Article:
Updated: Jan 18
This upcoming Monday is Martin Luther King Jr. Day, a federal holiday in the U.S. that celebrates MLK’s life and achievements, most notably his nonviolent activism during the Civil Rights Movement.
During a time when nearly all spaces—schools, pools, restaurants, restrooms, etc.—were segregated by race, he helped lead the movement that eventually led to desegregation.
"There is no such thing as separate but equal. Separation, segregation, inevitably makes for inequality." - MLK
For years, I thought “segregation” was a term to describe something of the past. But when I started working for MCIE, people used the word “segregated” when describing our schools all the time. But they weren’t referring to racial segregation; they were talking about segregating schools and students based on ability.
That’s right. Those “special” schools with “special” classes that teach “special” subjects to our “special” children aren’t so special after all. They’re just segregated spaces that were created so that students with disabilities would have to go to a separate space to receive their education. Self-contained special education classrooms are just a nice way of saying that we’re segregating our students with disabilities from our nondisabled students.
The scary thing is that the same arguments that were used in favor of segregation back when MLK was alive are now being used against our disabled students. People are constantly saying that students with disabilities can’t keep up, won’t get anything out of it, and just don’t belong in our general education classrooms.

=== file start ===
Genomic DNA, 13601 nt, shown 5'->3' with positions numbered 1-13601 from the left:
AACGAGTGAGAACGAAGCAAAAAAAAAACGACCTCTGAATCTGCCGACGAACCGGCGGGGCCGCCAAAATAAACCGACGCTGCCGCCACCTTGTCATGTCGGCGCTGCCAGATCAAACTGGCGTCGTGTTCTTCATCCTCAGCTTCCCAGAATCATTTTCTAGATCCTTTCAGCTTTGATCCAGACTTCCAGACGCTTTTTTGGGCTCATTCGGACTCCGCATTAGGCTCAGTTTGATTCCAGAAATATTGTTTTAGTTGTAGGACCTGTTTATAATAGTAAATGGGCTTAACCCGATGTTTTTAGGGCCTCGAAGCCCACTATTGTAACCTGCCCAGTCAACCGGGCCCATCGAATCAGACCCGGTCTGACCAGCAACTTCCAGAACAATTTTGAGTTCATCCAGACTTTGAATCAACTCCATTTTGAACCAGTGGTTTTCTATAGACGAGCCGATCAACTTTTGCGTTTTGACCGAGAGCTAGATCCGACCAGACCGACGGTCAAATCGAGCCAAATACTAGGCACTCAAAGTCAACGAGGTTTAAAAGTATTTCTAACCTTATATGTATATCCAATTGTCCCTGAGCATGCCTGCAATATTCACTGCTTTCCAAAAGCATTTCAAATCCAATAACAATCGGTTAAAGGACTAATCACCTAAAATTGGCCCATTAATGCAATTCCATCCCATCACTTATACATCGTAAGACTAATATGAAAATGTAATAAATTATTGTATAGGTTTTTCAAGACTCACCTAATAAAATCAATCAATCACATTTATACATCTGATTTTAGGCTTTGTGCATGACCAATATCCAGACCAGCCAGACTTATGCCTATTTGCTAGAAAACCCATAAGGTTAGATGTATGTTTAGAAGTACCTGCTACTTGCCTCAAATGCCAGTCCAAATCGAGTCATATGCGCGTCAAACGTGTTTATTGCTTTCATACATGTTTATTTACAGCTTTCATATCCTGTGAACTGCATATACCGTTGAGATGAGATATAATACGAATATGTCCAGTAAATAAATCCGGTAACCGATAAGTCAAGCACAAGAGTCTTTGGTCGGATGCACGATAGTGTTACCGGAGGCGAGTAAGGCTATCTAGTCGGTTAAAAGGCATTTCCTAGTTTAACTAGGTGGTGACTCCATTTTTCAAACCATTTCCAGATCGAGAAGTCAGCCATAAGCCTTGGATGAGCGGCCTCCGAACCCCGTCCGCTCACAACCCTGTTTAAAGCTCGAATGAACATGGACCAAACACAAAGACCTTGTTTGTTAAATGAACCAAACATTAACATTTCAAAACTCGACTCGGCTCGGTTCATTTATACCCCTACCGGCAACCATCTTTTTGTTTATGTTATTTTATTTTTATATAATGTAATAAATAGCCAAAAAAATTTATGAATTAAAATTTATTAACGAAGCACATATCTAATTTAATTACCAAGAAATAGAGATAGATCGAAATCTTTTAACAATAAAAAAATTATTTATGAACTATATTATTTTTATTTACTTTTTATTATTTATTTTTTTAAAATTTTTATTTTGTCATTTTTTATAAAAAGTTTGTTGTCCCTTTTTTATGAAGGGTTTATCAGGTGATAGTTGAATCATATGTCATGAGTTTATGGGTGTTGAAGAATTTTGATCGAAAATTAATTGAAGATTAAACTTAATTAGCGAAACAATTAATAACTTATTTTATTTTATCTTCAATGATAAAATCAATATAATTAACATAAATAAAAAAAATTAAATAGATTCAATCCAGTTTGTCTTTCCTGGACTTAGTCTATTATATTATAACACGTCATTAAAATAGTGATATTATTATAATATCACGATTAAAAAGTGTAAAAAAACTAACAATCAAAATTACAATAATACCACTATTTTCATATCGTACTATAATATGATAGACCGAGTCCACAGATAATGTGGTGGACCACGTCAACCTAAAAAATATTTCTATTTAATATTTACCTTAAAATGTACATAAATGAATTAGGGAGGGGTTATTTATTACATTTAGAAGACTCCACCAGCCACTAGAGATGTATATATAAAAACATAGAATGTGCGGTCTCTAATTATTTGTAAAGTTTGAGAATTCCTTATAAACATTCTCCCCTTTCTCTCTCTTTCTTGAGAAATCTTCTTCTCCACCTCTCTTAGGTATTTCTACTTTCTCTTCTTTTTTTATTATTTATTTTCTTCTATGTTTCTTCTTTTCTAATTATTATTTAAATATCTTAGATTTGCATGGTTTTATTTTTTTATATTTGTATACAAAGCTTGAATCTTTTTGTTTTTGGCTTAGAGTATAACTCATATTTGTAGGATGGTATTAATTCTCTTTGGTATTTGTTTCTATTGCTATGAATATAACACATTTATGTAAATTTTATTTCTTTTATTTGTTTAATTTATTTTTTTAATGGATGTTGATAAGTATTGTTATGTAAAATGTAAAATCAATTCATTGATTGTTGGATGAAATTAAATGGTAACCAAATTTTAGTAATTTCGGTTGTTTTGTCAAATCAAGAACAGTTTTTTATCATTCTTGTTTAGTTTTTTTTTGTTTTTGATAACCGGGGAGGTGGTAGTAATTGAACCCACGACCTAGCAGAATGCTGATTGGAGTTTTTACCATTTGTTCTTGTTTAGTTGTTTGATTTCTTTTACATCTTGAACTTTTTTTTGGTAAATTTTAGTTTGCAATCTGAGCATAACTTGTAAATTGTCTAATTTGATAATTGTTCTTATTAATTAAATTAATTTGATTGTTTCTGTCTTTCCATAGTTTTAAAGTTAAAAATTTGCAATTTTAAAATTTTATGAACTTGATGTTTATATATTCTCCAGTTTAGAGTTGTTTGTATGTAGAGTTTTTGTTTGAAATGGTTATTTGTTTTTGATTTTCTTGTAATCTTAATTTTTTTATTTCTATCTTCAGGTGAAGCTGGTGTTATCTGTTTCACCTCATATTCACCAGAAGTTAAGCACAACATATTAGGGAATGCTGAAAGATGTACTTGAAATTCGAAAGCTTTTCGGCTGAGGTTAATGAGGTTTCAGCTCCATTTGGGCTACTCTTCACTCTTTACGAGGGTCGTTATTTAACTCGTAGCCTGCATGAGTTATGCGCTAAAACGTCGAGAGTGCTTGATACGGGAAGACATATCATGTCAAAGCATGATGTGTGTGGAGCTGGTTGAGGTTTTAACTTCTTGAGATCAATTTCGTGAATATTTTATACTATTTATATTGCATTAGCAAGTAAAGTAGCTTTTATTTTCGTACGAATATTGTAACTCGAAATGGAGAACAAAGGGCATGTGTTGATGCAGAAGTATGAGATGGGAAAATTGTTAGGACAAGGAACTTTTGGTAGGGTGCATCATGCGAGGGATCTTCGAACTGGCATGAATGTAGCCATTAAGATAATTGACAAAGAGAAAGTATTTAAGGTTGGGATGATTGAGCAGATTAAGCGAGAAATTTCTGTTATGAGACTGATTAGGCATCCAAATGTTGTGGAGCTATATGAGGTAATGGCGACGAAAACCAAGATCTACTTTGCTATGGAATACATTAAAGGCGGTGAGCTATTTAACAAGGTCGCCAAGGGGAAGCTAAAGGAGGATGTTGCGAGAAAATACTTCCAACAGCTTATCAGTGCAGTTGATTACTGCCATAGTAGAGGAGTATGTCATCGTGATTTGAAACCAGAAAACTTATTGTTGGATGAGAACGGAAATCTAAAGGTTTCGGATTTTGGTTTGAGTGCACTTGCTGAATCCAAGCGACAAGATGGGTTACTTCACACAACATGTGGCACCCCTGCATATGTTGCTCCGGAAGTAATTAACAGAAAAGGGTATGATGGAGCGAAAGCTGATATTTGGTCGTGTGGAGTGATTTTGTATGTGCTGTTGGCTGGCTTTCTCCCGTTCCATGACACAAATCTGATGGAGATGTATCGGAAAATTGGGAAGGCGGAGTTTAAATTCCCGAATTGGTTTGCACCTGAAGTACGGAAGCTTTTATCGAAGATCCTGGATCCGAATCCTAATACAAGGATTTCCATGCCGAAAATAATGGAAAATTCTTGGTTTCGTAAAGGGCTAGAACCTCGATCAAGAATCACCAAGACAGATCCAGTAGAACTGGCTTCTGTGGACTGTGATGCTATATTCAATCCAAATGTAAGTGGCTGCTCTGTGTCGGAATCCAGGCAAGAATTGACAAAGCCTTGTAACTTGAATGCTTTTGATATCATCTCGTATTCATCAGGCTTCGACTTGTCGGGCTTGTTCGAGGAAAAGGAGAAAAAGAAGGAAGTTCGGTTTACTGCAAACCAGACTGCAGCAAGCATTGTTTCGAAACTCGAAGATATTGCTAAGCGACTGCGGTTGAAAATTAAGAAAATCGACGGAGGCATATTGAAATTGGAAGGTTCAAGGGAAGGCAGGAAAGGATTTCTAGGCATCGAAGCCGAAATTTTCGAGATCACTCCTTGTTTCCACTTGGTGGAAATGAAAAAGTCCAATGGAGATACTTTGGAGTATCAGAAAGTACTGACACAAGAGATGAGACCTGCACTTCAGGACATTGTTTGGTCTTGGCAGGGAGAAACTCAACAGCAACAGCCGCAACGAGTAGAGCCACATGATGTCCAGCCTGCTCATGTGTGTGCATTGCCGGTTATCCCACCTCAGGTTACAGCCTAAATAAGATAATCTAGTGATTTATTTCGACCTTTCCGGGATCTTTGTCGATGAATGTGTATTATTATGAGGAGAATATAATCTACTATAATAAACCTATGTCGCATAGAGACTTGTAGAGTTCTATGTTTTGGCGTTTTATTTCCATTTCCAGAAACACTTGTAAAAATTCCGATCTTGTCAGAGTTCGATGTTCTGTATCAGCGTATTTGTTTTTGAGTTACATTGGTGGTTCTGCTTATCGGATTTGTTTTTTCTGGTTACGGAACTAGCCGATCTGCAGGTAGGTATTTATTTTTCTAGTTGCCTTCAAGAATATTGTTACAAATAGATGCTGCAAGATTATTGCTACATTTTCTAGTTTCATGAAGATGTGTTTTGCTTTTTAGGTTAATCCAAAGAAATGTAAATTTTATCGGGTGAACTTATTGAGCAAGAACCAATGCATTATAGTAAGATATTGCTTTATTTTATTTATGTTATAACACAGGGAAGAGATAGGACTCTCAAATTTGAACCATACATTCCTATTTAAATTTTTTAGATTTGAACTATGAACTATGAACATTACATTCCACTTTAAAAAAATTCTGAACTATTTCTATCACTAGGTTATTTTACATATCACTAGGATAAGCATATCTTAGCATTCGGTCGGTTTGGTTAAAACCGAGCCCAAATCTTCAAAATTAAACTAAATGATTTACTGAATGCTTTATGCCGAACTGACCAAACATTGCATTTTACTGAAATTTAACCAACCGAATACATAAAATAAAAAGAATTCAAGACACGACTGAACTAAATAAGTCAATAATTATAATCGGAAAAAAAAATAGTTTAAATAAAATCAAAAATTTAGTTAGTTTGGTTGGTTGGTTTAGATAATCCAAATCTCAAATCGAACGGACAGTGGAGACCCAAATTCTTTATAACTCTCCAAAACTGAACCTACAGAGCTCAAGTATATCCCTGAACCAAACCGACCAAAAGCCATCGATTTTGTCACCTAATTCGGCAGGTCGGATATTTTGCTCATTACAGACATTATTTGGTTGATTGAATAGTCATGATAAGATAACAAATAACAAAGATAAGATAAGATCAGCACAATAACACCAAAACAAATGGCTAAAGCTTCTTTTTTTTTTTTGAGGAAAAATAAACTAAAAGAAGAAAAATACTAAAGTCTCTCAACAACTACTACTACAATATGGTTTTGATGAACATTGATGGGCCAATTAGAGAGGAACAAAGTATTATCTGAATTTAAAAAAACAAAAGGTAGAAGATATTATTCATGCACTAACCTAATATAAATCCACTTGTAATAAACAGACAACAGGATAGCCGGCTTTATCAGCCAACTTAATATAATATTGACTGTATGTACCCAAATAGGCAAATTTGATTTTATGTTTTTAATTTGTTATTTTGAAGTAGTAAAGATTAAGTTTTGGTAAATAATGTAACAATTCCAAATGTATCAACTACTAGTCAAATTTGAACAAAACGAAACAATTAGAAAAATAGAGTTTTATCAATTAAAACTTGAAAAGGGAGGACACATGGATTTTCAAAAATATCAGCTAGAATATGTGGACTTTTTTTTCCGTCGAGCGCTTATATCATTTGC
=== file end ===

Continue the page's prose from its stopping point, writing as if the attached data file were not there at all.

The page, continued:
And while racial segregation is no longer something that's legal, it hasn't disappeared either. Disability segregation continues, which can sometimes lead to systemic segregation when Black students are over-identified as having a disability. Plus, our public school system, which separates students based on zip code and is funded through housing taxes, hasn’t fixed the problem of racial segregation due to a history of redlining and other social injustices. Not to mention that some parents choose to send their students to private school specifically to keep them out of their community’s public school.
We might think segregation is a thing of the past, but it’s time we come to terms with the fact that it’s blaringly part of our present. It’s time to reimagine our education system so that we can build schools that are equitable and created for all students.
Are you ready to reimagine education? Here's how you can do so:
Kayla Kingston is the Communications Specialist for MCIE. A recent graduate of the University of Dayton, she loves reading, writing, and supporting all things inclusion.